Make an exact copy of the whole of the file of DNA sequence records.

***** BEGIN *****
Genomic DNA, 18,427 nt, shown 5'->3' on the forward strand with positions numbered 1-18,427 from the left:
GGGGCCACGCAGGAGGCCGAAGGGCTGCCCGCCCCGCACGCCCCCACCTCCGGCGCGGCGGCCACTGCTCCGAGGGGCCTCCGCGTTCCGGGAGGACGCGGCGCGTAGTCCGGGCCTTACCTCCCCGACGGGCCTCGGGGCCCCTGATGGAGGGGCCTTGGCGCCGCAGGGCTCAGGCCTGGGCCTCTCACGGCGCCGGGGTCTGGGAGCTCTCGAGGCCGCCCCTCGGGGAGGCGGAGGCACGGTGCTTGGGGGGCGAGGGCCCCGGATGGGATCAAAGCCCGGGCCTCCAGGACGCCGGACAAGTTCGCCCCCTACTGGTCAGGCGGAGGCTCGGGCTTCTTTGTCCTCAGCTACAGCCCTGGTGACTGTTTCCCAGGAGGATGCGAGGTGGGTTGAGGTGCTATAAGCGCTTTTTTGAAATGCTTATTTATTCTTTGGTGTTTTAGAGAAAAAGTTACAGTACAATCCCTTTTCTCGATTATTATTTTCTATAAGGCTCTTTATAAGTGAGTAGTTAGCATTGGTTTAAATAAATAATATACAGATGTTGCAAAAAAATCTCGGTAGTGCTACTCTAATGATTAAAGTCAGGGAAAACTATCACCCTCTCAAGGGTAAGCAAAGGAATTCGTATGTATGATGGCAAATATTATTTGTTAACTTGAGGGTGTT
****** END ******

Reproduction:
Genomic DNA, 18,427 nt, shown 5'->3' on the forward strand with positions numbered 1-18,427 from the left:
GGGGCCACGCAGGAGGCCGAAGGGCTGCCCGCCCCGCACGCCCCCACCTCCGGCGCGGCGGCCACTGCTCCGAGGGGCCTCCGCGTTCCGGGAGGACGCGGCGCGTAGTCCGGGCCTTACCTCCCCGACGGGCCTCGGGGCCCCTGATGGAGGGGCCTTGGCGCCGCAGGGCTCAGGCCTGGGCCTCTCACGGCGCCGGGGTCTGGGAGCTCTCGAGGCCGCCCCTCGGGGAGGCGGAGGCACGGTGCTTGGGGGGCGAGGGCCCCGGATGGGATCAAAGCCCGGGCCTCCAGGACGCCGGACAAGTTCGCCCCCTACTGGTCAGGCGGAGGCTCGGGCTTCTTTGTCCTCAGCTACAGCCCTGGTGACTGTTTCCCAGGAGGATGCGAGGTGGGTTGAGGTGCTATAAGCGCTTTTTTGAAATGCTTATTTATTCTTTGGTGTTTTAGAGAAAAAGTTACAGTACAATCCCTTTTCTCGATTATTATTTTCTATAAGGCTCTTTATAAGTGAGTAGTTAGCATTGGTTTAAATAAATAATATACAGATGTTGCAAAAAAATCTCGGTAGTGCTACTCTAATGATTAAAGTCAGGGAAAACTATCACCCTCTCAAGGGTAAGCAAAGGAATTCGTATGTATGATGGCAAATATTATTTGTTAACTTGAGGGTGTT